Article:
I don't think you are over reacting. You aren't worried about the chocolate. You are worried about her ignoring specific instructions. However, it shouldn't be difficult to bring up feeding in conversation and chat about your approach.

Guidelines do change so people without babies shouldn't be expected to keep up with them.
I couldn't tell you what they are now on all aspects of baby safety. However People shouldn't be offended if you expect them to follow them once pointed out.

springbabydays Mon 22-Dec-14 06:38:33

Your baby, your rules. Next time something like this happens, say something, politely but firmly. All my in laws seem to want to do is get refined sugars into my ds, when he's perfectly happy with fruit right now, and I'd like it to stay that way as long as possible!

MoRaw Mon 22-Dec-14 06:45:59

Agree with Crimsonqueen. Sounds like you are turning this into a big drama. Do you expect your parents and in-laws to ask you for permission in all their harmless interactions with your child? This might simply lead to them giving your DS a wide berth.

Your husband does not see this as a big deal and you seem unable to respect that. You want him to stand up for you and create a fuss even if he thinks you are overreacting. I do not think our spouses/partners have a blind duty to stand up for us against mother, father, brother, sister, etc even when we are being unreasonable.

WhyNotSmile Mon 22-Dec-14 07:35:45

To be clear: my husband doesn't think she should be doing this either. It's just that he won't tell her when there's something he disagrees with. We'll agree on a boundary, but when his mum crosses it, he just shrugs and laughs and says "That's how Mummy is". This is probably the first time it's happened over something that really bothers me.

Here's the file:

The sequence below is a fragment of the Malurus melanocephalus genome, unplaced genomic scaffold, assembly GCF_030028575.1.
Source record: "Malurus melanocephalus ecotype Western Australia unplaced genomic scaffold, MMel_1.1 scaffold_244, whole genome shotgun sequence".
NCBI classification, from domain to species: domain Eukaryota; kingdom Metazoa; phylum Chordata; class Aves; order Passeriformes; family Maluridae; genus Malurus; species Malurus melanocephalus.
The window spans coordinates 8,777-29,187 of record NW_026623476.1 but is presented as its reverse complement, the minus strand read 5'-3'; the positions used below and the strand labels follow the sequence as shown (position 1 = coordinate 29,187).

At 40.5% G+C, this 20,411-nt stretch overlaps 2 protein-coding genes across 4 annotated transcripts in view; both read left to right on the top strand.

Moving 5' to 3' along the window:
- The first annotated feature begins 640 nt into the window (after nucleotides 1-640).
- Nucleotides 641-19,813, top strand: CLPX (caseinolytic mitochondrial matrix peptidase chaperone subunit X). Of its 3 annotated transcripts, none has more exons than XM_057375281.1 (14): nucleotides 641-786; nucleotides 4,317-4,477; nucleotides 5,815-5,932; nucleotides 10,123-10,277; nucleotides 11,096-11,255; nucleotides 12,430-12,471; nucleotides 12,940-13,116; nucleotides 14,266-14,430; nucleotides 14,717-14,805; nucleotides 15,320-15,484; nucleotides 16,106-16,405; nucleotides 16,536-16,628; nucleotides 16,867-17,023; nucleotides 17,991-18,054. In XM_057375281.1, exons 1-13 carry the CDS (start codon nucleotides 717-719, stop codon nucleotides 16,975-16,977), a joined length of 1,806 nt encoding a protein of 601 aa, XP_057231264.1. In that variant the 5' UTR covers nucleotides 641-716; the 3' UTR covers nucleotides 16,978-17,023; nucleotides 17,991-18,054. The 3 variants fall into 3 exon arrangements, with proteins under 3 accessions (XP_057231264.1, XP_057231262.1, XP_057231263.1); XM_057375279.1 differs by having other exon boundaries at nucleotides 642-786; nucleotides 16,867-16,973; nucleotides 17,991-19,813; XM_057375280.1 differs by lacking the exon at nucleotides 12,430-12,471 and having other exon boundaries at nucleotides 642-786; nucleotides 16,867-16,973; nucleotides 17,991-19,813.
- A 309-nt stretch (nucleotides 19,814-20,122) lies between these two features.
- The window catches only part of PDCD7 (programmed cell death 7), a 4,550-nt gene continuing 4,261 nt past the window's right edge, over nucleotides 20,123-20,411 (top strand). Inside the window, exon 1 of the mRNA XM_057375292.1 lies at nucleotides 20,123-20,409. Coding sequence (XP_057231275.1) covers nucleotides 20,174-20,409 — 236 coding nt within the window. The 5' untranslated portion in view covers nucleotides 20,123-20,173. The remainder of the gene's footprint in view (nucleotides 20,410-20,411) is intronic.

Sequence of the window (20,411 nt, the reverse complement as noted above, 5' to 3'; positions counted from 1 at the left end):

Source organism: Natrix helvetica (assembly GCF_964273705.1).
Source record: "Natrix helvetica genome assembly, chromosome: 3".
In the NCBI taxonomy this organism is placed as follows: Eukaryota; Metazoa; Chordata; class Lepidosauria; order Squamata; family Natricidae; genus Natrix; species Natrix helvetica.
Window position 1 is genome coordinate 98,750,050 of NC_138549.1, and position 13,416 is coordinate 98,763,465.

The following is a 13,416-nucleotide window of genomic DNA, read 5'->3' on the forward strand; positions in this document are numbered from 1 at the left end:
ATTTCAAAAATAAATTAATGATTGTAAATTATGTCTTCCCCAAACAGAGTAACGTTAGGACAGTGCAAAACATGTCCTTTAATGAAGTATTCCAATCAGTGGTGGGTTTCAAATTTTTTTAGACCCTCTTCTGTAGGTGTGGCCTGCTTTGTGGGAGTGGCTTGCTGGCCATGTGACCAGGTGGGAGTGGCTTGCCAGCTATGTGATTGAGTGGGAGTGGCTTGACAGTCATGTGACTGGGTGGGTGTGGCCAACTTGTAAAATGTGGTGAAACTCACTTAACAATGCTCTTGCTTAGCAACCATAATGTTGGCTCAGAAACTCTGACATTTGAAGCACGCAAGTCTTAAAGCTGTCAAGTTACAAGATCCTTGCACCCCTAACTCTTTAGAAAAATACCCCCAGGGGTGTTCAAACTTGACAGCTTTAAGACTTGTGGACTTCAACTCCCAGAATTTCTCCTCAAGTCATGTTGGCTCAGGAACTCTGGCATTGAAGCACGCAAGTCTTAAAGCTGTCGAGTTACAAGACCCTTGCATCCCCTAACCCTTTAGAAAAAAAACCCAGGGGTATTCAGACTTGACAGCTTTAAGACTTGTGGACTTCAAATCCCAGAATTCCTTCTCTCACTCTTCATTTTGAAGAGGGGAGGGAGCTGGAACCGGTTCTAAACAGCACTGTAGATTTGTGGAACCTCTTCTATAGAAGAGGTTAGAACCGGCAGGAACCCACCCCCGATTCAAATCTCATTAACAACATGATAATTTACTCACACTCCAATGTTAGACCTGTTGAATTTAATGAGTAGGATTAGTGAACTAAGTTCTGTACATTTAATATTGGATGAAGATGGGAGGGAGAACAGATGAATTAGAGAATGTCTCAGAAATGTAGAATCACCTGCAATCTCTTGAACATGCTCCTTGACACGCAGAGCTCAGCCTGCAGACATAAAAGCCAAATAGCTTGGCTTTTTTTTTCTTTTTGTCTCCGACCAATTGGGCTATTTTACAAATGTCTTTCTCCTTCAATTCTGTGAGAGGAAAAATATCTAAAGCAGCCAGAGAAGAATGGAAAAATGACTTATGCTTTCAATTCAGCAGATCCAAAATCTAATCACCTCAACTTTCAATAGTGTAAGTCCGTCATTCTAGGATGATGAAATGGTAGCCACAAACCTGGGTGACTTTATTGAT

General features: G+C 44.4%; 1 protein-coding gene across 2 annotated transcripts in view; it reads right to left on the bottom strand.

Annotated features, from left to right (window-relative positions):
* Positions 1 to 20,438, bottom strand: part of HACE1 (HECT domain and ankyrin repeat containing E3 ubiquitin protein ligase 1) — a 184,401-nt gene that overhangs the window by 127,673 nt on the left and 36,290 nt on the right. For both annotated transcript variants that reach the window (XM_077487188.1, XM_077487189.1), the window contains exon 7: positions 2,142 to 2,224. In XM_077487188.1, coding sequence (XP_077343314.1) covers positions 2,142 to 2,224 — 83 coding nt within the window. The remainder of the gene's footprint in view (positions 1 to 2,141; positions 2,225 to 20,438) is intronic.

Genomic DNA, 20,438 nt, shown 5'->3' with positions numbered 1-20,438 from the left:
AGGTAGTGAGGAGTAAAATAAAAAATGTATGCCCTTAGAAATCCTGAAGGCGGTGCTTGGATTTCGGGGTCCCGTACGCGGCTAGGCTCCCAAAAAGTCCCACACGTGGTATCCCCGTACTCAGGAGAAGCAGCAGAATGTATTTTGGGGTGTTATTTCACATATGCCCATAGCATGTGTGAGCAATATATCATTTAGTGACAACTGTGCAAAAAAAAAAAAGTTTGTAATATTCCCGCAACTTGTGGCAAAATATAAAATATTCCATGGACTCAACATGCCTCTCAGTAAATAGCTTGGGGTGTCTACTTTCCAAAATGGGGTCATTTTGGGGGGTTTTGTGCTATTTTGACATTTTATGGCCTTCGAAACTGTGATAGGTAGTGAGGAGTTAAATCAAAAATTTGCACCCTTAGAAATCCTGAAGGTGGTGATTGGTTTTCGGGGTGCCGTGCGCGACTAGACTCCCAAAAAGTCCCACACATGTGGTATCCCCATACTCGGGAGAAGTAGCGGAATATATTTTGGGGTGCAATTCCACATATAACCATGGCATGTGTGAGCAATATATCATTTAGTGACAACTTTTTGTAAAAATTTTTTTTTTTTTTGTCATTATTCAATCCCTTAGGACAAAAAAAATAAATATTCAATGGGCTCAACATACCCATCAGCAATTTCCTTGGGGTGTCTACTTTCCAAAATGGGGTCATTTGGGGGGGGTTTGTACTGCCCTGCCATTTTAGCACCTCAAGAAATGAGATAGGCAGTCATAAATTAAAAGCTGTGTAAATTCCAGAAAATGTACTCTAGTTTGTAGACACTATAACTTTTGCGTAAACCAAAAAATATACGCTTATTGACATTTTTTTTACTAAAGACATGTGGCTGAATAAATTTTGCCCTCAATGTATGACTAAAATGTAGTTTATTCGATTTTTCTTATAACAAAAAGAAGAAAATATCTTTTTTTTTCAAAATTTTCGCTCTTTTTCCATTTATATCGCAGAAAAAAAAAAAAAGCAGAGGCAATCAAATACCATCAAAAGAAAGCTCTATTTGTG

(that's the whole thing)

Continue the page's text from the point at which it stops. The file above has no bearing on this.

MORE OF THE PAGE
We're not imposing tons of petty rules. By and large we just let the grandparents work away. But there are a few areas where one or both of us disagree with what the grandparents would normally do. If it's my parents, I'll just mention it to them (even if it's something my husband is concerned about and I'm not - if we've agreed it between us, then that's what matters). They would rather we told them, so that they don't do something that we don't think is best for our son. But when it's my MIL, my husband just doesn't say anything, even if he's the one who thinks what she's doing isn't what he wants. Sometimes he'll even say "Don't tell my mum that, that'll just be how we do things when she's not there".

I don't want a fuss or a conflict. Just a quiet word or something. I do think that what my son eats is quite important, and in years to come I'd like to feel confident that if he goes to his grandparents' house he'll not be filled with all kinds of sugar, fizzy drinks etc.

Havingabeer Mon 22-Dec-14 07:39:08

I agree. The fact that your baby will be fine is not the point. You could do all sorts of things, paint the baby's face, gel his hair, pierce his ears and he would still be fine.
She's undermining you which is not fine

WhyNotSmile Mon 22-Dec-14 07:59:33

Yes, havingabeer, I think that's what I'm realising as I read through the responses and think about the things people have raised. I'd rather he didn't have chocolate for a good while yet, but I know it's not really doing him harm if it's just a little lick. But it's that I feel I have no way of saying anything, and therefore in the future I wonder how that will go.

My MIL isn't someone who gives a second thought about eating healthily, exercising etc - it's just not on her radar, for herself or anyone else. She'd be more of the opinion that you eat what you like, and if kids like sweets, then you might as well give them what keeps them happy. I don't think she's undermining me deliberately; I think she just wouldn't think that eating sweets is a problem.